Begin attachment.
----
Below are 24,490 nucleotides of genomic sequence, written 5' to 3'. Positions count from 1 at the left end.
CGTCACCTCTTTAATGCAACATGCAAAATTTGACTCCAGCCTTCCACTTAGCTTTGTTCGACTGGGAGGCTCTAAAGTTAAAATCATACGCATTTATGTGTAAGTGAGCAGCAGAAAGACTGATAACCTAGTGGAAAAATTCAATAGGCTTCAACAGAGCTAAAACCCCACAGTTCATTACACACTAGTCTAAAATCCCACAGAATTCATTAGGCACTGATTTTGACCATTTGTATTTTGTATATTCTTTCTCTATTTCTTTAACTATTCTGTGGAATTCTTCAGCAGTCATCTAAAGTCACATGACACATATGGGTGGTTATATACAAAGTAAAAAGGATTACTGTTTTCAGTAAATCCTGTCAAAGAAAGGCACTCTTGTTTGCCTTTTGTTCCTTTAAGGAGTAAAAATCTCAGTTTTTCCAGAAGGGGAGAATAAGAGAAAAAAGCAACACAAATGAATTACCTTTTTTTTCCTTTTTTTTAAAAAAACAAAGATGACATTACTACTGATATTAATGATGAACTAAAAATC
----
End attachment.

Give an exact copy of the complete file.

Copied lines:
Below are 24,490 nucleotides of genomic sequence, written 5' to 3'. Positions count from 1 at the left end.
CGTCACCTCTTTAATGCAACATGCAAAATTTGACTCCAGCCTTCCACTTAGCTTTGTTCGACTGGGAGGCTCTAAAGTTAAAATCATACGCATTTATGTGTAAGTGAGCAGCAGAAAGACTGATAACCTAGTGGAAAAATTCAATAGGCTTCAACAGAGCTAAAACCCCACAGTTCATTACACACTAGTCTAAAATCCCACAGAATTCATTAGGCACTGATTTTGACCATTTGTATTTTGTATATTCTTTCTCTATTTCTTTAACTATTCTGTGGAATTCTTCAGCAGTCATCTAAAGTCACATGACACATATGGGTGGTTATATACAAAGTAAAAAGGATTACTGTTTTCAGTAAATCCTGTCAAAGAAAGGCACTCTTGTTTGCCTTTTGTTCCTTTAAGGAGTAAAAATCTCAGTTTTTCCAGAAGGGGAGAATAAGAGAAAAAAGCAACACAAATGAATTACCTTTTTTTTCCTTTTTTTTAAAAAAACAAAGATGACATTACTACTGATATTAATGATGAACTAAAAATC